Protests in Twin Cities come to an end after Super Bowl

“This obscene waste of money is over,” yelled a protestor as the game ended and the week of protesting came to an end.

It was a long week of protests for the metro as cameras and police came from everywhere to prevent potential rioting. It’s unclear whether the security was there for the demonstrators or the fans.

On Friday, Feb. 2, campaigners against the Super Bowl protested about corporate greed at Home Depot and demanded that corporations stop supporting actions against immigrants and start respecting their janitors with better pay. The demonstration was organized by Navigate MN and Centro de Trabajadores Unidos en Lucha (CTUL), a pro-immigrant activist group protesting the Federal crackdown.

Also on Friday was a protest at Minneapolis Mayor-elect Jacob Frey’s residence, demanding police disinvestment and demilitarization. Minneapolis police worried protesters would move to cut off traffic on a nearby street but that did not occur.

On Saturday, it was the students’ turn to demand the city “get cops out of schools” and end the “school to prison pipeline.” The event was organized by the Young People’s Action Coalition (YPAC), a group dedicated to organizing high school students in movements for justice.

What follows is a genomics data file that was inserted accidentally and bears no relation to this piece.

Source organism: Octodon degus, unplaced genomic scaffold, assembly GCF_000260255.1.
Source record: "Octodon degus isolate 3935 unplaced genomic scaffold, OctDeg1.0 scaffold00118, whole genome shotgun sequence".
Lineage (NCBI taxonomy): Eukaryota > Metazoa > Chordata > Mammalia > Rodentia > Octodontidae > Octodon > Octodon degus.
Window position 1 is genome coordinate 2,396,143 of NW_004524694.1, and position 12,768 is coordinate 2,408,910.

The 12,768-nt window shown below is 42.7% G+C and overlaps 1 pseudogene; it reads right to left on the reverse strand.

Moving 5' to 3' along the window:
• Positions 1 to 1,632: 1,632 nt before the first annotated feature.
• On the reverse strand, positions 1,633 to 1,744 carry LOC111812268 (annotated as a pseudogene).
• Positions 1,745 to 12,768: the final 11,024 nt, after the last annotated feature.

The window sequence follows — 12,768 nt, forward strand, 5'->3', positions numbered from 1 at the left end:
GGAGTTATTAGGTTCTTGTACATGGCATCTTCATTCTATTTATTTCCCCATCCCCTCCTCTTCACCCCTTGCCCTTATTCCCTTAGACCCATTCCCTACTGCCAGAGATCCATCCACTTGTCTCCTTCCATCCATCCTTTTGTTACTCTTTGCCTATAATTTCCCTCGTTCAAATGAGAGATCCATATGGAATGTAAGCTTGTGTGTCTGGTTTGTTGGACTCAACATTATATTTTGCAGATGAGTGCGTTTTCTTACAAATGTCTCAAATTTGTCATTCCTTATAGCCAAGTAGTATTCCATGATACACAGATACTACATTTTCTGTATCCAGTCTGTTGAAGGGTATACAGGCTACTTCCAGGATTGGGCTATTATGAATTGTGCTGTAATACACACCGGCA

In opposition to School Board Chair Rebecca Gagnon, they chanted, “Hey hey, ho ho, SRO’s have got to go,” and, “Bow down Gagnon—we the students are the bomb! We ready, we coming!” SRO is an acronym for School Resource Officers who are stationed in schools in full uniform, including weapons, something many want to end.

Also on Saturday was the water protector’s demonstration at U.S. Bank, demanding they divest from oil and gas pipelines.

Super Bowl Sunday brought three events/actions: the march to the stadium, the blocking of the light rail line to the stadium, and the blocking of the stadium’s main entrance. The march to the \tadium started at Peavey Park and did block traffic for a bit as follower cars were added due to the cold weather.

Shortly after 3 p.m., protesters managed to block the light rail service to the stadium by chaining themselves across the track. It was reported that 17 of the 40 or so protesters at this site were arrested and the tracks were cleared by 3:45 p.m.

The third arm of the protest was the blocking of one of the stadiums entrances, which ended after negotiations with police. At the stadium protest, more than 300 protestors from 22 organizations took a knee to protest police violence and brutality in Minnesota.

Winona LA Duke and her “Stop Line 3” group were there in their recently repurposed and brightly painted bus protesting as well. Some estimates say that over 500 people were involved on a very cold and windy Sunday through sheet Minnesota resolve.

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